Working with dreams almost invariably leads to explorations of consciousness, identity and reality. Many of my articles (such as “Humbling Dreams,” “When the Dream-Ego is Slippery or Sleepy,” and most recently, “Dreaming and Anatta: Non-Self”), demonstrate that these big themes are particular favorites of mine. I’m fascinated by questions about the nature of the self, waking and dreaming—but although I ponder these questions endlessly, my pondering tends to lose itself in the complexity of the subject (or else becomes poetic and misty, rather than concrete and complete).
Reading Evan Thompson’s remarkable book, “Waking, Dreaming, Being,” I find myself longing for an intelligence as sparklingly clear and lucid as his. In this book, he systematically investigates the intricacies of the very mind that is doing the investigating. With great care, and perhaps some tricks with mirrors, he examines every dancing dust mote in the shaft of sunlight that is consciousness itself. (See, I’m going for the poetry again…)
Although, as the book’s title suggests, Thompson uses straightforward language and addresses basic concepts here, I found that following the unfurling skeins of his reasoning gave my brain a good workout. It’s exhilarating to participate in such hard mental exercise, with the satisfaction of knowing it’s all about the process rather than the product: there are no easy answers to the big questions.
Like the best of scientists, Thompson rigorously tests hypotheses, but keeps an open mind in the presence of Mystery, where the scientific method is inconclusive. Like the best of spiritual explorers, he allows the imagination full engagement, values paradoxical insight and compassion, while grounding faith in common sense and separating fact from fantasy. The most trustworthy guides are those who continually find new ground within their own fields of experience. Thompson is a trustworthy guide in the fields of consciousness.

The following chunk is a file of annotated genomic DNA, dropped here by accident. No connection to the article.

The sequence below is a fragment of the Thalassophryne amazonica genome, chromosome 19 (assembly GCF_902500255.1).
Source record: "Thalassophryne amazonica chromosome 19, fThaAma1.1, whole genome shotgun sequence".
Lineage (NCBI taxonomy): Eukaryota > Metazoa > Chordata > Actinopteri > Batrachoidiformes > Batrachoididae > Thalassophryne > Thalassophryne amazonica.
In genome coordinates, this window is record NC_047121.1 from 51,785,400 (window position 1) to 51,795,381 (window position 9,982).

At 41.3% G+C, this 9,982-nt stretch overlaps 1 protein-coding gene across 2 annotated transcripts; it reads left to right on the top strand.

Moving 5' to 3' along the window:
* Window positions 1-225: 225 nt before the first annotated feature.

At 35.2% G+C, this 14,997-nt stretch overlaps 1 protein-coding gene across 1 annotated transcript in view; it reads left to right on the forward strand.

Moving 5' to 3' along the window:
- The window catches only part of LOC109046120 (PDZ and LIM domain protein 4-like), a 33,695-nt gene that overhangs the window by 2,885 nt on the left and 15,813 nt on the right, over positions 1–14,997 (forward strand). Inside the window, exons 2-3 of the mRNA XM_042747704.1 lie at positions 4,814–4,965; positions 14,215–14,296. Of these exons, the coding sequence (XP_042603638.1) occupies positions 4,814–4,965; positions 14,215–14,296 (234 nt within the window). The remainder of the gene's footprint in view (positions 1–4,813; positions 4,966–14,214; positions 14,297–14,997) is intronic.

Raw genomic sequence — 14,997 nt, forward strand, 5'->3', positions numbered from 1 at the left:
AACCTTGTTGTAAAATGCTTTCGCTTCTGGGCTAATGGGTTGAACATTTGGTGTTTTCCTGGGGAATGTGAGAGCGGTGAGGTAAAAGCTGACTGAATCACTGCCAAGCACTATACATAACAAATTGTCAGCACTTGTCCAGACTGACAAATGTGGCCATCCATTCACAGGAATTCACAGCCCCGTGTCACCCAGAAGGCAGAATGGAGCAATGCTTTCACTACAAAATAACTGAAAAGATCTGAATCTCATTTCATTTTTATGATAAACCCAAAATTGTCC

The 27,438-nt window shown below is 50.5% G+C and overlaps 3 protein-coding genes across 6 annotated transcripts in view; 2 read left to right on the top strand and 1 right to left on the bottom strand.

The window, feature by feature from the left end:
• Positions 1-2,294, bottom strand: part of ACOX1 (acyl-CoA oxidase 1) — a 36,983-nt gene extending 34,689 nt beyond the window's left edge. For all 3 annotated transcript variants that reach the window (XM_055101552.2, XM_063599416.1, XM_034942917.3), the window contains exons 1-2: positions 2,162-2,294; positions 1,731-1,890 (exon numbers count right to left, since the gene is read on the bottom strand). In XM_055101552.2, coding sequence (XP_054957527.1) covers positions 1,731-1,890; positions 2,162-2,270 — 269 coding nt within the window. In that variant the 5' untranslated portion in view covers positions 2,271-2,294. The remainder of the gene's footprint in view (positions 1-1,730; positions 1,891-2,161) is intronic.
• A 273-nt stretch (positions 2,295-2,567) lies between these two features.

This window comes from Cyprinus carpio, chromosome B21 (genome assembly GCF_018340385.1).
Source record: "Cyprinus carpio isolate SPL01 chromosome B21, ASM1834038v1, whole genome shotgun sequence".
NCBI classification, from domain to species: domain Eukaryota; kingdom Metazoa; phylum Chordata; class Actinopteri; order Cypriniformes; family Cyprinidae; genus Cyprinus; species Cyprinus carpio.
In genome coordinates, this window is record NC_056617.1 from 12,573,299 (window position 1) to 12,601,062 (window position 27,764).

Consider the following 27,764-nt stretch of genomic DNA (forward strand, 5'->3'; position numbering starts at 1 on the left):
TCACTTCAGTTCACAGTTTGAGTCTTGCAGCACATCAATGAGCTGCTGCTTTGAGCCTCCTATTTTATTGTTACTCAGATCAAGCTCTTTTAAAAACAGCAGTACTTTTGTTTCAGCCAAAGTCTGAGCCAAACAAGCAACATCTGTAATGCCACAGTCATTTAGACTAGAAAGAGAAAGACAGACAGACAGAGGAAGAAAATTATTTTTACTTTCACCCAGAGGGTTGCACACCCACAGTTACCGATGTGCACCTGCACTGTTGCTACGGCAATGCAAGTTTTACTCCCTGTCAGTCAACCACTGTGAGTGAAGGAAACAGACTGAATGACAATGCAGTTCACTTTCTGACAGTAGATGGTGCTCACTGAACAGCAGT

“Waking, Dreaming, Being” covers those fields of consciousness from the perspectives of neuroscience and spirituality (specifically, Vajrayana Buddhism). Consciousness—and the self which subjectively and objectively experiences consciousness—is already a slippery concept. Is consciousness dependent upon the physical brain? Are dreams hallucination or imagination, or some other form of experience entirely? Does experience define reality?
“What we experience can not be separated from how we experience. The thoughts, images, and emotions we bring to whatever we encounter, as well as the meanings we mentally impose, condition what ‘reality’ can mean to us. In this way, the waking world is mind-involving and mind-dependent. Realizing this fact—waking up to our participation in the creation of our world—resembles becoming lucid in a dream.”
–Evan Thompson, “Waking, Dreaming, Being,” p. 189
This book helps us to “wake up to our participation in the creation of our world.” But who or what is doing the waking up, creating, and participating, and who or what is being created? Ahh. This is where my mind stops, but it is where Thompson just gets started. “Waking, Dreaming, Being” takes us through the realms of consciousness we’ve “created”: ordinary waking life, ordinary dreaming, lucid dreaming, deep dreamless sleep, hypnagogic and hypnopompic experiences, meditative experiences, out-of-body experiences, near-death and dying… and more. Beyond the point where the conversation tends to turn to other topics, we persist. And the mind opens further than we thought it could, conceiving of more than we thought we could conceive.
Some bubbles are burst in the course of this book, but others just keep getting bigger and bigger, their soapy surfaces getting thinner and thinner, until there’s nothing but space and a spherical sheen surrounding everything. Finally, we don’t know whether we’re inside or outside this bubble, inside or outside the sphere of our own ideas. (And there I go, dissolving into mist and mystery again!)
If you want to stretch and strengthen your mind, this book is well worth the exercise!